Hope dies last. If confidence in the capability of this nation to overcome fear and decide for change fails, then it is obvious that the struggle is lost before even it started.

Read more:

This is how Sigma followers have voted for in a poll related to these scenarios:

June 24 Elections Forecasts

About The Author

Yusuf Kanli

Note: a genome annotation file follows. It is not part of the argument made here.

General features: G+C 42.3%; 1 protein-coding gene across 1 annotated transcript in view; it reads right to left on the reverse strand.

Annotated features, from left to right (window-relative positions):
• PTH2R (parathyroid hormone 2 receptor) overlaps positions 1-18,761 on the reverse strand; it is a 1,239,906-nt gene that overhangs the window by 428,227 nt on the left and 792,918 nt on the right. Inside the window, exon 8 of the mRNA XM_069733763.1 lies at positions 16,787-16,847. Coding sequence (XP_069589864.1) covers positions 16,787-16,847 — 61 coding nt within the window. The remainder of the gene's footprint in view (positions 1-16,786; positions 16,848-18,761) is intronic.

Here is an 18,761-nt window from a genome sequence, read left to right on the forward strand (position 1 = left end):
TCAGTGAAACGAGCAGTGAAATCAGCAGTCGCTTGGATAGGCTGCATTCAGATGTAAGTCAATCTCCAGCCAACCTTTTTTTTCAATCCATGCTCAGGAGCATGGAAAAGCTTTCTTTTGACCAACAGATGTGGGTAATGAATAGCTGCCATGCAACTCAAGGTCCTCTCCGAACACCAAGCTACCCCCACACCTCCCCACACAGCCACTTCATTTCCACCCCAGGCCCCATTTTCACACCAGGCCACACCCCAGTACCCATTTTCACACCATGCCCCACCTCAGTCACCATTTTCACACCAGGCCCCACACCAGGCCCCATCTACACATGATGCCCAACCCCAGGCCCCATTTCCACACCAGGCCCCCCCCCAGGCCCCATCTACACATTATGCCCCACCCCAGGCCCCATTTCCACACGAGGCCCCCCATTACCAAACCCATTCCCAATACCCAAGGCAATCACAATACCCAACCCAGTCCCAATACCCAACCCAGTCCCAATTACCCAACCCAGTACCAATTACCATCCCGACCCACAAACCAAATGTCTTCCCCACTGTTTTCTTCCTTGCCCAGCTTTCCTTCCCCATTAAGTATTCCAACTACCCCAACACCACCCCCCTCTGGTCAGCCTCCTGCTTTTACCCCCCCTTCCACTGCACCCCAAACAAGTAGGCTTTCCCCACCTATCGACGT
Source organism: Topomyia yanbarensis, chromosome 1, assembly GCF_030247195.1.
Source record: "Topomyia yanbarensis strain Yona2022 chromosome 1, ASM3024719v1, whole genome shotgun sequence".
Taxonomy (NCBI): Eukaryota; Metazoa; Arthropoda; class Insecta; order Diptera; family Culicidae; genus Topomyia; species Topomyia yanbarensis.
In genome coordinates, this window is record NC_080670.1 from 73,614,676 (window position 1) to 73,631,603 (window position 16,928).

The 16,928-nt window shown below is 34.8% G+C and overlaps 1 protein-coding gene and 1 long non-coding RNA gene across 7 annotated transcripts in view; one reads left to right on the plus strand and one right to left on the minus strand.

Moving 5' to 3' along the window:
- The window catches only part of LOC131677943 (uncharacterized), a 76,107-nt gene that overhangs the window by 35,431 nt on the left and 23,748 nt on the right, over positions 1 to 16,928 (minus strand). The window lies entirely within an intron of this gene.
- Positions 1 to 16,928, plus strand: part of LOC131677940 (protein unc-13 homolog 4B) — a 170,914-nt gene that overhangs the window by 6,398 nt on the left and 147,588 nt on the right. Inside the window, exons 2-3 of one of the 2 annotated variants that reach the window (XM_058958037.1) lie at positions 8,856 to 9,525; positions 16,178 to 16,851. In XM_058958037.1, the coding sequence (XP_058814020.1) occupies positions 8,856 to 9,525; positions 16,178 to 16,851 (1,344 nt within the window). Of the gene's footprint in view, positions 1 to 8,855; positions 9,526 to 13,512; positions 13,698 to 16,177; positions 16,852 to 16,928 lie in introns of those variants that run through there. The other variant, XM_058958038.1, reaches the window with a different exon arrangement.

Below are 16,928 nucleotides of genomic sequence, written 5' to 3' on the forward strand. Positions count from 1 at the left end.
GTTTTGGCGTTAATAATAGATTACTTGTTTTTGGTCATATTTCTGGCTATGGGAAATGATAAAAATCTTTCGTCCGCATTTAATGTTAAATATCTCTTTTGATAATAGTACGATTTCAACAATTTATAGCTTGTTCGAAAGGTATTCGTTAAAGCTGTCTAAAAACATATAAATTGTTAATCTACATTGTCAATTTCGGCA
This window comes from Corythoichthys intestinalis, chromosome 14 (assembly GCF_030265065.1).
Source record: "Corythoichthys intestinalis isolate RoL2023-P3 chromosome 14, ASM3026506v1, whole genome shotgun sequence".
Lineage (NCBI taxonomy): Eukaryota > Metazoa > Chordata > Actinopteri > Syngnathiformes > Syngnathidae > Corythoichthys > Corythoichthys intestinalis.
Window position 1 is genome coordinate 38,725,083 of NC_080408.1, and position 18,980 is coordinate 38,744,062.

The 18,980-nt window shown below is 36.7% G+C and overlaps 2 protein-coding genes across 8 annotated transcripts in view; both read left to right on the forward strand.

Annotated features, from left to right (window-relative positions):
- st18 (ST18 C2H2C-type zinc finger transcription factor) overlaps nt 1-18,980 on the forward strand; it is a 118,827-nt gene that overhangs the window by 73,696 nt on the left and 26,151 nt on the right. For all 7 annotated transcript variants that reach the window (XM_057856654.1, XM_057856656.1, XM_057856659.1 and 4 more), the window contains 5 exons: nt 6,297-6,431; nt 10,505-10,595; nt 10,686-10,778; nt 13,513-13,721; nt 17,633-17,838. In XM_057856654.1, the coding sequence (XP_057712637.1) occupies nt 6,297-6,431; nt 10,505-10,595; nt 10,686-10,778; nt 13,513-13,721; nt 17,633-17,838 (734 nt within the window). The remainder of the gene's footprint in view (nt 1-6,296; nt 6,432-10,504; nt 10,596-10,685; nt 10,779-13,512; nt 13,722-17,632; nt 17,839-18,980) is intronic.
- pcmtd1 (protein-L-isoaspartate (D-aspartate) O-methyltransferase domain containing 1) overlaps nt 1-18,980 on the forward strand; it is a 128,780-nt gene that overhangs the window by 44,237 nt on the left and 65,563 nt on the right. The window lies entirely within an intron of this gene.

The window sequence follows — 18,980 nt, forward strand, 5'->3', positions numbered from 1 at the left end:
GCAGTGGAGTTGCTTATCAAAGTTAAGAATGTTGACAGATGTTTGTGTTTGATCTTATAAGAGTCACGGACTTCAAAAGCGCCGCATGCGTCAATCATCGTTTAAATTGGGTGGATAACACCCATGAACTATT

Born in Cyprus in 1959, Yusuf Kanlı is a graduate of the English Language and Literature Department of the Faculty of Letters of the Ankara University. He started journalism with the Turkish Daily News in 1978. Until he briefly left the paper in 1985 (for military service in Northern Cyprus) he served as diplomatic correspondent, assistant foreign news editor and assistant editor. During this period he was as well one of the two co-authors of an annual reference book on Turkey, “Turkey Almanac”. After completing his military service he returned the Daily News as assistant editor. In 1989 he became executive editor and also started writing daily opinion articles. He continued to be one of the co-authors of the “Turkey Almanac” annual reference book. In February 1993, over differences with the publisher on editorial policy, he quit the paper and joined the Anatolia News Agency (AA) as deputy foreign news chief. He stayed with the Anatolia News Agency until September 1995. In this period, he covered the Armenia-Azerbaijan war over Nogorno-Karabagh, covered developments in the post-independence Central Asian republics. Because of his refusal as the duty editor to run a manipulated news story demanded by the then lady prime minister of the country, he was fired from the AA, a development that Kanlı considers as his “medal of honor” in the profession. On his return to the Daily News for a third time in October 1995, he first became an editor at large but soon assumed the responsibility of electronic publishing and established Turkey’s first daily updated English language news web site, the TDN Online on May 19, 1996 (now In January 1997, he became executive editor of the Daily News for a second time and stayed in that post until he was appointed as editor-in-chief in June 2004. In February 2007, he quit all executive duties and became a contract columnist of the newspaper. He has been also writing weekly articles in Turkish for a variety of newspapers and news portals in Northern Cyprus. He is a former chairperson and the honorary chairperson of Diplomacy Correspondents Association (DMD) of Turkey, an active member of Association of Foreign Policy Council, a member of the executive board and vice chairperson of the Association of Journalists and coordinator of the Press for Freedom project, which has been monitoring and reporting on press and freedom of expression issues in Turkey since 2013. He has been a member of several associations and foundations, mostly established by Turkish Cypriots living in Turkey or abroad. He is married to Dr. Aydan Kanlı and has one daughter, Cansu. He has Turkish, Turkish Cypriot and Cypriot triple nationality.